Whatcha Been Cookin’?
by Mike Dang and Logan Sachon
Logan: What are you eating these days, Mike?
Mike: Hmm! I tend to eat seasonally, so right now I am making different kinds of soup because it’s cooler out. And also Honeycrisp apples are back, so I’m eating that. Last weekend I grilled some BBQ chicken thighs. A few nights ago I made egg noodles with mushrooms, and this weekend I am planning on making a bolognese sauce. Haha, why are you asking me this?
Logan: Mostly because I wanted to tell you that I made biscuits last night and I’m really proud of myself.
Mike: You should be proud of yourself! I am always pleased when I cook something and it’s edible. Also biscuits are the best. You can win hearts with biscuits.
Logan: That sounds like copy on a bad rom com: “You can win hearts with biscuits.” Also they are cheap. So I know you do your grocery store run every week, but how do you decide what to get? Do you have recipes picked out before? Where do they come from? How do you take care of yourself?
Mike: Sometimes I’ll plan in advance, so this week, I got a craving for homemade bolognese sauce, which takes, like, six hours to cook and simmer, so I knew I was going to save that for the weekend. Sometimes I’ll just go to the store and figure out what’s good and then decide what I’ll be cooking for the week on the fly. The recipes come from years worth trying out recipes with family or friends or by myself, so I have a lot of stuff stored in my head and I’ll just know what to buy based on past experiences.
So, like this bolognese sauce: it’s olive oil, butter, onions, carrots, celery, salt and pepper and nutmeg, ground beef, milk, white wine, and crushed tomatoes. I have most of that already — I just need to visit the butcher. I have friends who cook, so we share recipes. My friend Elizabeth subscribes to Bon Appetit and she’ll tell me about stuff. I’ll look at sites like Food52 if I’m looking for new ideas. My friend who works at Food and Wine gave me a really great vegetarian cookbook for my birthday even though I’m not vegetarian. Sometimes I’ll get curious about something, and will just look up a YouTube video about it — the other day I watched a bunch of videos of people making bagels.
Logan: Are you going to make bagels???
Mike: Haha, well, I aspire to make bagels some day, I guess.
Logan: But Mike. We live in New York. And bagels cost like $1.
Mike: Haha, yes. I guess what actually made me look that up was I read that essay by Ruth Curry about leaving New York and moving to New Zealand where there aren’t bagels, and she tried to make them herself and had a difficult time with it. So, I guess I want to prepare myself for a future where there may not be bagels.
Logan: Sometimes I think about The Inevitable Future when we’ll all be like, living in bombed out cities with no food, and I have this vision of myself like, sautéing roots I’ve dug up over an open flame, or whatever, and just being like: I sure am glad I never learned to cook! Really great instinct! So that’s why I’m trying to cook more. No it’s not. I’m trying to cook more because it’s winter and time for nesting and taking care of yourself and cooking. Last week I saw a recipe on a mom blog I read and I sent it to my friend Meghan and said, can we make this? And she said yes and so I bought the ingredients and went to her house and we made it. And in a past life that’s like, how it was: my friends and I cooked all the time (I played sous chef, with like, one small task and then sitting on the floor with a glass of wine for moral support). Anyway all I want to do is cook with people. Though I made these biscuits by myself while listening to This American Life and that was also a pleasant experience. (Have you listened to this ep? It’s a really great ep.)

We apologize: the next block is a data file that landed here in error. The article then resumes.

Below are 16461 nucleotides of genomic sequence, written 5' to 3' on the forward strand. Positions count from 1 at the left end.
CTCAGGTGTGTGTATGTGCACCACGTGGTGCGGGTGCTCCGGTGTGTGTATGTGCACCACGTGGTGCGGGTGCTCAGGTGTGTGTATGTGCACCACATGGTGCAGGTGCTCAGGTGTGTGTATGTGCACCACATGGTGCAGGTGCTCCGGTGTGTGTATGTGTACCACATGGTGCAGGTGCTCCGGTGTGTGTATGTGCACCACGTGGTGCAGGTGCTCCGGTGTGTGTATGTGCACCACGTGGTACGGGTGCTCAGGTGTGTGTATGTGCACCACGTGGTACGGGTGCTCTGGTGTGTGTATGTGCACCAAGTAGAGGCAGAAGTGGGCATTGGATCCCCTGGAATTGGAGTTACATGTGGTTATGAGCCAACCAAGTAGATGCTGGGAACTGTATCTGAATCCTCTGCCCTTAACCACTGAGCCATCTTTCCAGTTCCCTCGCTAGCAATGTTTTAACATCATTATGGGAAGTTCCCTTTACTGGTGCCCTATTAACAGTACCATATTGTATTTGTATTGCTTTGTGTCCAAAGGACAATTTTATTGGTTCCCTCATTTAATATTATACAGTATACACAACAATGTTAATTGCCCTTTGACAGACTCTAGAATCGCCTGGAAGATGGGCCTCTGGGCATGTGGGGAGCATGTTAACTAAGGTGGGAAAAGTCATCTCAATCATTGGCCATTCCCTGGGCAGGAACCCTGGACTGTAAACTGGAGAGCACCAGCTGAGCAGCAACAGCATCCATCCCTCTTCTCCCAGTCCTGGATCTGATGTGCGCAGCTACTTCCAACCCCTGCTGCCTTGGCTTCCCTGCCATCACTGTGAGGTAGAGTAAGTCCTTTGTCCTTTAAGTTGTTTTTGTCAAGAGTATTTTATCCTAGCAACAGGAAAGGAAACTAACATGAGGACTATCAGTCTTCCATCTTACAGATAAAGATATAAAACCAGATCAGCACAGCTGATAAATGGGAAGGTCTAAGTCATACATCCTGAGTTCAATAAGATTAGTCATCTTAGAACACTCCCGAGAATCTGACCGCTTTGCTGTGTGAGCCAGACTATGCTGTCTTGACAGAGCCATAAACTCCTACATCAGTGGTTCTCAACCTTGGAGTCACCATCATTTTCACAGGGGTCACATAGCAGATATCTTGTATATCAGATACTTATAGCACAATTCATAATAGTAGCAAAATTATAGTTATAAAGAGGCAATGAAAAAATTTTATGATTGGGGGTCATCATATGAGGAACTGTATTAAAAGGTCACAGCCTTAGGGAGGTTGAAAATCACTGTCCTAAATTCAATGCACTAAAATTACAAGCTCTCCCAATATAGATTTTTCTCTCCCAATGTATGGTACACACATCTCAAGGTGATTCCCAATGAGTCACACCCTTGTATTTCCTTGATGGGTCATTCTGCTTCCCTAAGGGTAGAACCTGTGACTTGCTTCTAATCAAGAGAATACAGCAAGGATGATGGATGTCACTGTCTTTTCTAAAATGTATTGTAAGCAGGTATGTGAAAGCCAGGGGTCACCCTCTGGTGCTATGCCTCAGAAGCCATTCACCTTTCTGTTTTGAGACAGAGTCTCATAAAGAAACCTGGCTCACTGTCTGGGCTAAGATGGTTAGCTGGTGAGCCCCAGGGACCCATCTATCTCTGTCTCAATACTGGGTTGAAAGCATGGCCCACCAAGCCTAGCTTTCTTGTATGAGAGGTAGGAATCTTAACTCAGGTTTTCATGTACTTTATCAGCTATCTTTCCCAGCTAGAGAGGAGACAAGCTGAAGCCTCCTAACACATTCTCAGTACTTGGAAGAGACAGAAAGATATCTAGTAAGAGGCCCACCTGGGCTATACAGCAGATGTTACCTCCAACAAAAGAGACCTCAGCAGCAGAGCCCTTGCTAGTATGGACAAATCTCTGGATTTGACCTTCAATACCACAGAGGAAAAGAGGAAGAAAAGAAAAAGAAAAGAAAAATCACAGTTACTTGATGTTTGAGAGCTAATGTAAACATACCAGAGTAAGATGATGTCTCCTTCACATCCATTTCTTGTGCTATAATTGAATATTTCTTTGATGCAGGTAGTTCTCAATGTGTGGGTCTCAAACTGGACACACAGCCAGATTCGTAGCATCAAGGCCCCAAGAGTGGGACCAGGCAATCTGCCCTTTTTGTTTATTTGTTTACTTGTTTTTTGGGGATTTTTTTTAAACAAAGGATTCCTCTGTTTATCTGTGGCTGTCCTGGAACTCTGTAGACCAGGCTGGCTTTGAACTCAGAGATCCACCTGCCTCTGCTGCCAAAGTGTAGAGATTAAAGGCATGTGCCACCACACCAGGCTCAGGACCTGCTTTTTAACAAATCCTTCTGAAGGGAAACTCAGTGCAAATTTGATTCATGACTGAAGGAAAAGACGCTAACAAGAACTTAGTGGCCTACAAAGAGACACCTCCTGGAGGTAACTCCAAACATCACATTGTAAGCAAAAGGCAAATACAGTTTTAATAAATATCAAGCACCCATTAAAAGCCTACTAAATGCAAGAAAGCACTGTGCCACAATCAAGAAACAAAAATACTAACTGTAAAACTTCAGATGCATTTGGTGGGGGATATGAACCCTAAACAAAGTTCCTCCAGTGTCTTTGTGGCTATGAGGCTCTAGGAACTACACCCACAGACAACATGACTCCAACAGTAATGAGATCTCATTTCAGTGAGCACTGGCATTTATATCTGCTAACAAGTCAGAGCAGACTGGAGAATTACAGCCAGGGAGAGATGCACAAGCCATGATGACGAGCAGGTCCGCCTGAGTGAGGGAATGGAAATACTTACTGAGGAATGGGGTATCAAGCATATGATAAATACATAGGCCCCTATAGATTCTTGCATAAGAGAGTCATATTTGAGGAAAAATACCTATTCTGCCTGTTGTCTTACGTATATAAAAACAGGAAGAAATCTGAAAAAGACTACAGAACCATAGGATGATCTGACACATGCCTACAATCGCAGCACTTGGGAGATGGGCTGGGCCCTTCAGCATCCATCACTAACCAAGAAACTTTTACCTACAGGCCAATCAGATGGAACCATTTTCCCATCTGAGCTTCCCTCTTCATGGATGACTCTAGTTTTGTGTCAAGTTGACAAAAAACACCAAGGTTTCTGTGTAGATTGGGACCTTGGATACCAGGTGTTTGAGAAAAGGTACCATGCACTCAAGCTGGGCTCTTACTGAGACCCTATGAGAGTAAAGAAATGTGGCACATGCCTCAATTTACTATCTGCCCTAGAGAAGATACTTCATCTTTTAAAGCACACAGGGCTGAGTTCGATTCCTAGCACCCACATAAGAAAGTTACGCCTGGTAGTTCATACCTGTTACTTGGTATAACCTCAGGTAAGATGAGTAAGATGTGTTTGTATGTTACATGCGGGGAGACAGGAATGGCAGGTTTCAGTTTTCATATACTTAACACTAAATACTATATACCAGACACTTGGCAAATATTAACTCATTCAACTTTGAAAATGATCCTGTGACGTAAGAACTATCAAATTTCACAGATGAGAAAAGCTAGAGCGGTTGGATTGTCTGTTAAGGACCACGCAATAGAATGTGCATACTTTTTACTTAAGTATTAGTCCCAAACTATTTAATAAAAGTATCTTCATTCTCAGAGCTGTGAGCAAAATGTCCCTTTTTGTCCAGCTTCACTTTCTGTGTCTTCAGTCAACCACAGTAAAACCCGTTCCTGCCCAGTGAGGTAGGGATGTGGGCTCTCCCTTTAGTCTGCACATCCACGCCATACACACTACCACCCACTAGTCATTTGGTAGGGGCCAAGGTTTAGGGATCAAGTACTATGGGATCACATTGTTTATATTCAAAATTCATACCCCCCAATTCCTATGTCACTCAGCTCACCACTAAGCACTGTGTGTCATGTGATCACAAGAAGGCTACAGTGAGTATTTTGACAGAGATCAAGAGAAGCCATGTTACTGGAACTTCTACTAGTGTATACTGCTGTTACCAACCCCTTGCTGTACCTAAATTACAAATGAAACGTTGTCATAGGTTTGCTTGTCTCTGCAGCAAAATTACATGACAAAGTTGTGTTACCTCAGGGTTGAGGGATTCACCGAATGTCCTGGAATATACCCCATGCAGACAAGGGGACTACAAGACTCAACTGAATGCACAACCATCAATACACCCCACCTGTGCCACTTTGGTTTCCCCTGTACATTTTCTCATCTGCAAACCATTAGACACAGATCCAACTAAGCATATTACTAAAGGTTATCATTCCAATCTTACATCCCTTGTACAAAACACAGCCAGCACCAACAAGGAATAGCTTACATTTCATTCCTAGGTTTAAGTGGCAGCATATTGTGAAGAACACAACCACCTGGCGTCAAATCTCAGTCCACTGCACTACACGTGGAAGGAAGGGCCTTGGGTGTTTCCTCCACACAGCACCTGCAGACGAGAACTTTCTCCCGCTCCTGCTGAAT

Mike: Yes! Great episode. That sounds really nice. I like the idea of having cooking be an experience — a good reason to hang out with friends. I also find that cooking is an effective way to help me de-stress at the end of the day. Though I sort of hate dealing with the dish-washing after. What are you planning on making besides biscuits and soup?
Logan: There’s a blog called Orangette by a woman named Molly Wizenberg that I really love, and when I want to cook something, I usually go there and choose a recipe. She writes about food in a really lovely way, and nothing she posts is terribly complicated. I trust her. I can get overwhelmed really easily, so it’s nice to have one place to go. Last night I made her cream biscuits. I also have some recipes from my mom that I’ll make sometimes, mostly vegetarian soups and things to eat with quinoa, but those usually turn out to be a disappointment because I know how they’re supposed to taste and my version is never quite right.
Mike: What are you using in terms of cookware? My pans are good. I have some things that are really useful — a small food processor, a hand blender for soups — but I’d really like to get a stand mixer, though have not had the courage to drop $250 or $300 on a Kitchenaid yet (which would be useful if I were to make bagels).
Logan: Whatever is in the apartment — it’s all my roommates stuff, or stuff that was inherited when she moved in. Years ago I bought myself nice pans and things from TJ Maxx, so they were nice but cheaper than they would have been. But it’s still a lot of money, for someone who doesn’t cook. But I left those in Oregon when I moved, so I don’t have my own stuff anymore. My mom has a Le Creuset set from when she and my dad were first married that she doesn’t use anymore, and sometimes I think I might want it, but it’s in Virginia and I’m up here and where would I put it and la de da. Maybe when I get my own place one day.
Mike: If you have any really great recipes/cooking experiences, let me know! I’m always looking for new ideas. This weekend will be bolognese, though. You?
Logan: You know I don’t plan that far ahead.
Support The Billfold